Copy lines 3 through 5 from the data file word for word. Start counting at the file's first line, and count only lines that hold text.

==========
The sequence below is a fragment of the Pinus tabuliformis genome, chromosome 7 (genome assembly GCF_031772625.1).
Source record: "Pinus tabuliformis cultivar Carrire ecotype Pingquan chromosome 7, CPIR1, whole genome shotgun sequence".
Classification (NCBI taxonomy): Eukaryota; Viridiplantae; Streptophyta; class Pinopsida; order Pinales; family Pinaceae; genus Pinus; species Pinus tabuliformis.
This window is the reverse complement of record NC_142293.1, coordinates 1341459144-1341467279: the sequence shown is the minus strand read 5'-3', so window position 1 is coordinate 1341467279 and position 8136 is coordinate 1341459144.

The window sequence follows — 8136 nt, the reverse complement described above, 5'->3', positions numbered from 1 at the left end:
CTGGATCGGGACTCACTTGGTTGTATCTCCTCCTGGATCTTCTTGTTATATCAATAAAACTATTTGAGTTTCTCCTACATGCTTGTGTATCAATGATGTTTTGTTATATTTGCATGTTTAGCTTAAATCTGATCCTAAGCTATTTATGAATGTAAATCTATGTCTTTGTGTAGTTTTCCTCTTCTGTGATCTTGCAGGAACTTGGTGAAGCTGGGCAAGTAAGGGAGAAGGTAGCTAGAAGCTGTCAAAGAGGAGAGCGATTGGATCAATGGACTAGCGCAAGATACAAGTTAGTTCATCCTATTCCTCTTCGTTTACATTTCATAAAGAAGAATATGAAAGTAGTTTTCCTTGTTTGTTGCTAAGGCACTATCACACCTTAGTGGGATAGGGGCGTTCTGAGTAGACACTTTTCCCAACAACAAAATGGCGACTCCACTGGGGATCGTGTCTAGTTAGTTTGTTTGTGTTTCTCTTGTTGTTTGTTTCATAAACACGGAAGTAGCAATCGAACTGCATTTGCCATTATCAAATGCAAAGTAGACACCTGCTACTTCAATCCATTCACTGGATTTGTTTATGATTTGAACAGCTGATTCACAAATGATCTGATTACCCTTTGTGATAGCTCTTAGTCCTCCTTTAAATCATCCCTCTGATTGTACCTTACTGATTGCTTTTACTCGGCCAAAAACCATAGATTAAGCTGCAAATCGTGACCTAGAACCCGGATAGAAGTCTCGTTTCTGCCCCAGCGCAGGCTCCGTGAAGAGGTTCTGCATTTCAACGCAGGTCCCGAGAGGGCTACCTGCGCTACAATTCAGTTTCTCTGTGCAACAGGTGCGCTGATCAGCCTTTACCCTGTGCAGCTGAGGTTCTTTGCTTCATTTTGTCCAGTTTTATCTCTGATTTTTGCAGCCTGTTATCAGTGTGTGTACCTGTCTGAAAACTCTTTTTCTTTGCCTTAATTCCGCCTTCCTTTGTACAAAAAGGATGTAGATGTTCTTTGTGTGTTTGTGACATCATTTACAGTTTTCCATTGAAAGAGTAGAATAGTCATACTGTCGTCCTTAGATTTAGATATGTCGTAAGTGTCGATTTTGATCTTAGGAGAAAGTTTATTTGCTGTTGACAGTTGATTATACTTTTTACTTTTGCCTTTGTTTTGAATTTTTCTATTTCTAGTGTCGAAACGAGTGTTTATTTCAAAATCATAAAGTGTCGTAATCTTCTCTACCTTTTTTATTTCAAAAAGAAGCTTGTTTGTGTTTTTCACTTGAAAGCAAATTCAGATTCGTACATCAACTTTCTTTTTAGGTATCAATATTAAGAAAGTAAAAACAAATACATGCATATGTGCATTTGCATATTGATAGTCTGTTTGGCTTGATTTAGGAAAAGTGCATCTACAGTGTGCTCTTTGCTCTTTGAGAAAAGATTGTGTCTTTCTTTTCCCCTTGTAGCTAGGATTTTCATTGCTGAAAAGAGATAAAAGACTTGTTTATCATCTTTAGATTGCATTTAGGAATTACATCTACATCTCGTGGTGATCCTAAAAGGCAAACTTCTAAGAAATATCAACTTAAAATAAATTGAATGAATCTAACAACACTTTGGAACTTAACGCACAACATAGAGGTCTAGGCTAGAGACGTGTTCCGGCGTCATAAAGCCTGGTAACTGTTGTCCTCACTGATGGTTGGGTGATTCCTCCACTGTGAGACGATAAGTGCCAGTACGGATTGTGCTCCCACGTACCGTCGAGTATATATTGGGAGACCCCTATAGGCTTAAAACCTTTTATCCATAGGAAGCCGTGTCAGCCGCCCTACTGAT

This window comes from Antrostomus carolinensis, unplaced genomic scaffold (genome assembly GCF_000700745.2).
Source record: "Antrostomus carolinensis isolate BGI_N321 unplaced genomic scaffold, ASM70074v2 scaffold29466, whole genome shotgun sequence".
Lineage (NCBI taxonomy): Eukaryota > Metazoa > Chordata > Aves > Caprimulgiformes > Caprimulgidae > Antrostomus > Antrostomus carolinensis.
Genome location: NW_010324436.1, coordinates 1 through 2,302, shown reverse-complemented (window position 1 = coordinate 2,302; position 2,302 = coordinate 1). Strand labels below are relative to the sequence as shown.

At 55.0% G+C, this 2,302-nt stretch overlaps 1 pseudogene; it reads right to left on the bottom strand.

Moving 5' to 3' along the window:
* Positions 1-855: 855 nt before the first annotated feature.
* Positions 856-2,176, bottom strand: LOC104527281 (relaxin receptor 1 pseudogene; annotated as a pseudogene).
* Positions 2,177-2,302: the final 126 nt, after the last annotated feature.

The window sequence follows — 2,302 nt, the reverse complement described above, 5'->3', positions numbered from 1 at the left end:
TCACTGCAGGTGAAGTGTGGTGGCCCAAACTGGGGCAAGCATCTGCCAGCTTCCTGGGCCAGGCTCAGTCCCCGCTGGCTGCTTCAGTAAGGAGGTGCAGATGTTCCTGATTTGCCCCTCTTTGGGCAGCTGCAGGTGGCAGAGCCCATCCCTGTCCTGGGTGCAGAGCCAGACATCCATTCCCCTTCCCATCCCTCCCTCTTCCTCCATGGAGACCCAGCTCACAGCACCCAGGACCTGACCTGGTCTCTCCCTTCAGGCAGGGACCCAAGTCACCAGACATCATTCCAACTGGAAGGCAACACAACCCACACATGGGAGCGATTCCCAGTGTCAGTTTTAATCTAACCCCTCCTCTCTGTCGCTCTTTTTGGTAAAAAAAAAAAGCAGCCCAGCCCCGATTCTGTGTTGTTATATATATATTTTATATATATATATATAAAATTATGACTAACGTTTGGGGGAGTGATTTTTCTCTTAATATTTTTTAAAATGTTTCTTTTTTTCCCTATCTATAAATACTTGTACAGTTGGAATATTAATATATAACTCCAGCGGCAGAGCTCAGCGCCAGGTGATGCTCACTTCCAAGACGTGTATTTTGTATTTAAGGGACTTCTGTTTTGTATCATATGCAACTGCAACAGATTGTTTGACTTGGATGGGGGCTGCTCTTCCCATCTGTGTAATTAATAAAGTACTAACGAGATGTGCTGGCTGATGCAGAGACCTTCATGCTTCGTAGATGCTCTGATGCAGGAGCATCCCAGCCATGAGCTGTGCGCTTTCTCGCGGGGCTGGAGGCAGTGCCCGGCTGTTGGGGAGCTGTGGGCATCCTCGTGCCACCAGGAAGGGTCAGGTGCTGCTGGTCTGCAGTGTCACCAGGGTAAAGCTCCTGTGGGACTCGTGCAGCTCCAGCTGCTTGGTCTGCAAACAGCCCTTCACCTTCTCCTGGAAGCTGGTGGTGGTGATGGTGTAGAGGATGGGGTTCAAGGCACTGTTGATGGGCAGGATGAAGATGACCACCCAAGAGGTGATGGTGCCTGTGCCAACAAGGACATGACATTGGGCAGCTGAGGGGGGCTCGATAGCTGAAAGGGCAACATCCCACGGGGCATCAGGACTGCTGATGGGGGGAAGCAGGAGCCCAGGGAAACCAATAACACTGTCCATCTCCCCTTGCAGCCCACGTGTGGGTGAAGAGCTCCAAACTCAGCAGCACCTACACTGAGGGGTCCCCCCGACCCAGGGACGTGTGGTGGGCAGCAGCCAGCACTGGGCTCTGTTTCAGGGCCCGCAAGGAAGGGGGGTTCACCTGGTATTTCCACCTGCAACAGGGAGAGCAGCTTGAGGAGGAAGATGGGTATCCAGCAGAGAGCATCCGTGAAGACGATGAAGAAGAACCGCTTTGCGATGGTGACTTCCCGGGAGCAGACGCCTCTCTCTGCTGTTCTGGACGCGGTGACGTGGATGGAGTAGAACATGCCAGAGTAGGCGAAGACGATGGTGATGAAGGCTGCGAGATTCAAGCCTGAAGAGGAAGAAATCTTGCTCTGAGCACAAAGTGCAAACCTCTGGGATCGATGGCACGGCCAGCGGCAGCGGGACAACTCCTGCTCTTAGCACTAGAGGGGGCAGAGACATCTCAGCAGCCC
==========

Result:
Classification (NCBI taxonomy): Eukaryota; Viridiplantae; Streptophyta; class Pinopsida; order Pinales; family Pinaceae; genus Pinus; species Pinus tabuliformis.
This window is the reverse complement of record NC_142293.1, coordinates 1341459144-1341467279: the sequence shown is the minus strand read 5'-3', so window position 1 is coordinate 1341467279 and position 8136 is coordinate 1341459144.

The window sequence follows — 8136 nt, the reverse complement described above, 5'->3', positions numbered from 1 at the left end: